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Peter Armour Essay Research Paper Peter ArmourPeter

Peter Armour Essay, Research Paper Peter ArmourPeter Armour, who has died aged 61, was one of the leading Dante scholars of his generation. He was research professor of Italian at Royal Holloway, University of London, and his publications, although closely associated with the Divine Comedy, ranged over all of Dante’s work, addressing literary topics and also contemporary medieval culture, society and ideas.

Peter Armour Essay, Research Paper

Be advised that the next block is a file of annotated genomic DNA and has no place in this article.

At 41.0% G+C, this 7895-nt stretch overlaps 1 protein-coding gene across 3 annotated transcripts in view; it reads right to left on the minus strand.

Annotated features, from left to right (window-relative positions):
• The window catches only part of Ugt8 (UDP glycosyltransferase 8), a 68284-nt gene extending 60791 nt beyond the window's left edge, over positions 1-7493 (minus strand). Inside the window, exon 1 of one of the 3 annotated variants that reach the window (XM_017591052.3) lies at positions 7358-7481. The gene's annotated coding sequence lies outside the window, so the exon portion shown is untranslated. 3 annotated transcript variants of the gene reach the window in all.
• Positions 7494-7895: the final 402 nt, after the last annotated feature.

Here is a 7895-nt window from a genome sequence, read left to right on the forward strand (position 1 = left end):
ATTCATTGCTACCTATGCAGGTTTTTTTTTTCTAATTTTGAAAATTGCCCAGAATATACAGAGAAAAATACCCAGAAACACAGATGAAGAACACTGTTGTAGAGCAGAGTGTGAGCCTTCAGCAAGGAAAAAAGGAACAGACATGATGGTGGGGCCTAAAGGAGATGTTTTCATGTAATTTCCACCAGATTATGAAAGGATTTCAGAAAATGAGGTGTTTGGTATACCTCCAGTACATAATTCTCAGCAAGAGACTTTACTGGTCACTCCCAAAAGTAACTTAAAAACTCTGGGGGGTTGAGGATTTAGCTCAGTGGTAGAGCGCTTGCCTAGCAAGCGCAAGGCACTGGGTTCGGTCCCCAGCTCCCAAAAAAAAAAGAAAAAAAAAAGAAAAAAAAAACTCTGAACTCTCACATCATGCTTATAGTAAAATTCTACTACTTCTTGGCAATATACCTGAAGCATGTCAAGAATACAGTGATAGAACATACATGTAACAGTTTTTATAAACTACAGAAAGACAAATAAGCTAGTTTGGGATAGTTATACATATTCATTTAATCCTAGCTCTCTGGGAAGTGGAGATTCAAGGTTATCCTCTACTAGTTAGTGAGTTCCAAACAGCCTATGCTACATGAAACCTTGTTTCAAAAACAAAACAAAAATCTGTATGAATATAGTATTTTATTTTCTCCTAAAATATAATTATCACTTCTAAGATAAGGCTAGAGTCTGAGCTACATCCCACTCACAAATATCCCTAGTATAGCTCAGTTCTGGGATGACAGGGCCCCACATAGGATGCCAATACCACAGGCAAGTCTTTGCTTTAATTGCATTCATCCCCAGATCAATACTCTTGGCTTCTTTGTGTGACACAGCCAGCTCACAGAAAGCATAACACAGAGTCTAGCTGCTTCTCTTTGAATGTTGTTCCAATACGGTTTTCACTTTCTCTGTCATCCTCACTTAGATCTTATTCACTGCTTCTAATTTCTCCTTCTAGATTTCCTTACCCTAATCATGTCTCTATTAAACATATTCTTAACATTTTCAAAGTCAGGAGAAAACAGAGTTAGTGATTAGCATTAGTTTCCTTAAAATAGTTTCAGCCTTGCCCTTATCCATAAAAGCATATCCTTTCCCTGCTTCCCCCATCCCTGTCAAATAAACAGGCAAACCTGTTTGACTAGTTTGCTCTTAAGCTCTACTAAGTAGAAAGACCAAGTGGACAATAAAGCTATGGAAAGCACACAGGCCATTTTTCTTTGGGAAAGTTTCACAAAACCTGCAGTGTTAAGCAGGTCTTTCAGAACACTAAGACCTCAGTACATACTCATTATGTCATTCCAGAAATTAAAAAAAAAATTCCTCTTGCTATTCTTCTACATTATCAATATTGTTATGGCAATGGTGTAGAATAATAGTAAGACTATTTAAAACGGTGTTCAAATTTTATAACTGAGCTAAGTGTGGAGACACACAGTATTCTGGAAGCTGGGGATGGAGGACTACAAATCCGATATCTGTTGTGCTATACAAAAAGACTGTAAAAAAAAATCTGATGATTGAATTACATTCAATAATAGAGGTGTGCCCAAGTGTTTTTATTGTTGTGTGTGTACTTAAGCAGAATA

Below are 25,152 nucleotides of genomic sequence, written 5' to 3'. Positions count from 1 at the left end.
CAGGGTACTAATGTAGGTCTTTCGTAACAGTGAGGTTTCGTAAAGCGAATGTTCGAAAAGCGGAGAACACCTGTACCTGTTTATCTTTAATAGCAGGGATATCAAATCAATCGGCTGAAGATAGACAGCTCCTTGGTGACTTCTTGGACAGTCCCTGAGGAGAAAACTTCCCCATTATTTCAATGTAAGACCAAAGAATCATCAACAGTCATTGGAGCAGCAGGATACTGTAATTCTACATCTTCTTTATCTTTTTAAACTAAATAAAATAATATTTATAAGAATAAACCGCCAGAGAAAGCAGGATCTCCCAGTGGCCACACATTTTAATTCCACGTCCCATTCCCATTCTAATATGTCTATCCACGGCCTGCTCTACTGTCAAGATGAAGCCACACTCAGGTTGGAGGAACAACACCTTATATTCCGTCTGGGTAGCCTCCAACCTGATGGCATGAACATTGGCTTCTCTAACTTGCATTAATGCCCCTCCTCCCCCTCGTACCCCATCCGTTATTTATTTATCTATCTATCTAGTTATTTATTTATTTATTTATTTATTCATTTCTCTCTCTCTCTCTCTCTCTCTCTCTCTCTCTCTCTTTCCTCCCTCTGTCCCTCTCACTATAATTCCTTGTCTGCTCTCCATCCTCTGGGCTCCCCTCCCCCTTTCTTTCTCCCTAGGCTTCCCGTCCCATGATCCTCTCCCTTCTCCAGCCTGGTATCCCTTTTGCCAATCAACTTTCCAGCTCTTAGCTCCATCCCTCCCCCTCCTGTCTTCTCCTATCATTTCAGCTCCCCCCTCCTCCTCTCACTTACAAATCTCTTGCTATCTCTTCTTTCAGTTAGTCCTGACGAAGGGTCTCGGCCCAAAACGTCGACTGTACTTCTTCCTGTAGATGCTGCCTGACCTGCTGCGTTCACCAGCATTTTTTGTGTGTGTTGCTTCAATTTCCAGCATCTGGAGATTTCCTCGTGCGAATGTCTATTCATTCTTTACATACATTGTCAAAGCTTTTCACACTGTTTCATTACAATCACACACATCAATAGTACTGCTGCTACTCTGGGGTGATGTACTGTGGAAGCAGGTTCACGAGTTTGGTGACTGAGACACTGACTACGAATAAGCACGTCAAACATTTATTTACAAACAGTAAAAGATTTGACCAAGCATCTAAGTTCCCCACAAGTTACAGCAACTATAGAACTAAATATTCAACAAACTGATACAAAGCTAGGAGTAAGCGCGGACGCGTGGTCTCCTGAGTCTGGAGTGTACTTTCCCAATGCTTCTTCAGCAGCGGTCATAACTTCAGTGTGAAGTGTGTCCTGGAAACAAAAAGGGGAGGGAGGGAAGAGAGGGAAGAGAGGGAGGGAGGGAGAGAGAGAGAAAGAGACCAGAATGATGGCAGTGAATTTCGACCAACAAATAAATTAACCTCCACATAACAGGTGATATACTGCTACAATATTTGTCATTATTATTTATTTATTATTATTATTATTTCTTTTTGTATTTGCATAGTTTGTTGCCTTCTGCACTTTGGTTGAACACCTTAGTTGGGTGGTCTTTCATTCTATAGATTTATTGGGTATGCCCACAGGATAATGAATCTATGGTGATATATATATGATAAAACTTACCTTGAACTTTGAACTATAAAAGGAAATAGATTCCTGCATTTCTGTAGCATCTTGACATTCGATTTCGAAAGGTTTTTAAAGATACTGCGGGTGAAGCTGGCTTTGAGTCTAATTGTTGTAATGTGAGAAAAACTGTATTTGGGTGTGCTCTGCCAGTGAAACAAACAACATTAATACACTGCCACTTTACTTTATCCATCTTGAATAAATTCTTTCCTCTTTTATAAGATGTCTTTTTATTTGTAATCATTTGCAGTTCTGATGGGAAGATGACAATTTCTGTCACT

Peter ArmourPeter Armour, who has died aged 61, was one of the leading Dante scholars of his generation. He was research professor of Italian at Royal Holloway, University of London, and his publications, although closely associated with the Divine Comedy, ranged over all of Dante’s work, addressing literary topics and also contemporary medieval culture, society and ideas. Peter made an internationally recognised contribution. He was never reluctant to challenge existing interpretations, re-examining them with an attention to detail which characterised every aspect of his academic life. He was born in Fleetwood, and his Lancashire origins remained the key to his character and interests. From those roots came a passion for cricket so strong that examiners’ meetings were frequently interrupted to allow Peter to withdraw – not for a cigarette, a habit he indulged too frequently – but to check Test scores. From those roots too came his commitment to Labour politics – he campaigned for the party in the 1970s – and his Catholic faith. The church was Peter’s first career choice. He was educated at English seminary schools, before going to the English College in Rome to study at the Pontifical Gregorian University. He completed the first three years of the six-year course, gaining his licentiate in philosophy, before deciding that it was in university Italian studies that he could most profitably use his talents. The training in philosophy and theology that he received in Rome proved invaluable in his work on Dante, and on the other two authors with whom he was most closely involved: Michelangelo and Galileo. To the study of each, and especially to the analysis of problems of interpretation of the Divine Comedy, Peter brought a supreme knowledge of the intellectual and cultural context within which that work was written; it was his concern, evidenced, for example, by his reassessment of the figure of Matelda in Purgatorio XXVIII, to use primarily contemporary traditions, ideas and knowledge, elements familiar and accessible to Dante and his readers, to establish new and definitive readings. On his return from Rome, Peter took a first in Italian at Manchester University, studying with Professor Gianni Aquilecchia (obituary, September 22 2001), whose colleague he later became. After graduation in 1966, he became assistant lecturer in Italian at Sheffield University, moving on to the newly established department at Leicester University in 1972, where he began his PhD, taking as the central theme the problematic ninth canto of Purgatorio. The thesis, completed in 1980, formed the basis of The Door of Purgatory: A Study Of Multiple Symbolism In Dante’s Purgatorio (1983), and established Peter as an increasingly highly regarded Dante scholar. In 1979, Peter moved to the University of London, first to Bedford College, then in 1984, when it merged with Royal Holloway, to University College London. There he then spent five years before moving to Royal Holloway as professor of Italian – and departmental head until 1996. His second major book, Dante’s Griffin And The History Of The World: A Study Of The Earthly Paradise, was published in 1989, and there were numerous other studies on Dante. His work on Michelangelo’s poetry and sculpture bore fruit in his inaugural lecture, and then in further studies, on which Peter was still working at the time of his death. He built up the Royal Holloway’s Italian department to be one of the largest and most prestigious in the country. In demand internationally as a visiting professor and speaker, and nationally as a reviewer, editor and examiner, he also played a full part in London University’s central research institutes. In 1999 Peter opted for early retirement and a research-only contract to press ahead with ideas for publication on Dante and Michelangelo. He had become fascinated especially by the popular reception and traditions of performance of Dante’s Comedy. All those of us, colleagues and students, whose work he read, annotated and corrected, whose careers he supported and guided, are in his debt. As scholar, teacher, colleague and friend he will be most deeply missed. He is survived by his brother and sister. · Peter James Armour, scholar, born November 19 1940; died June 18 2002

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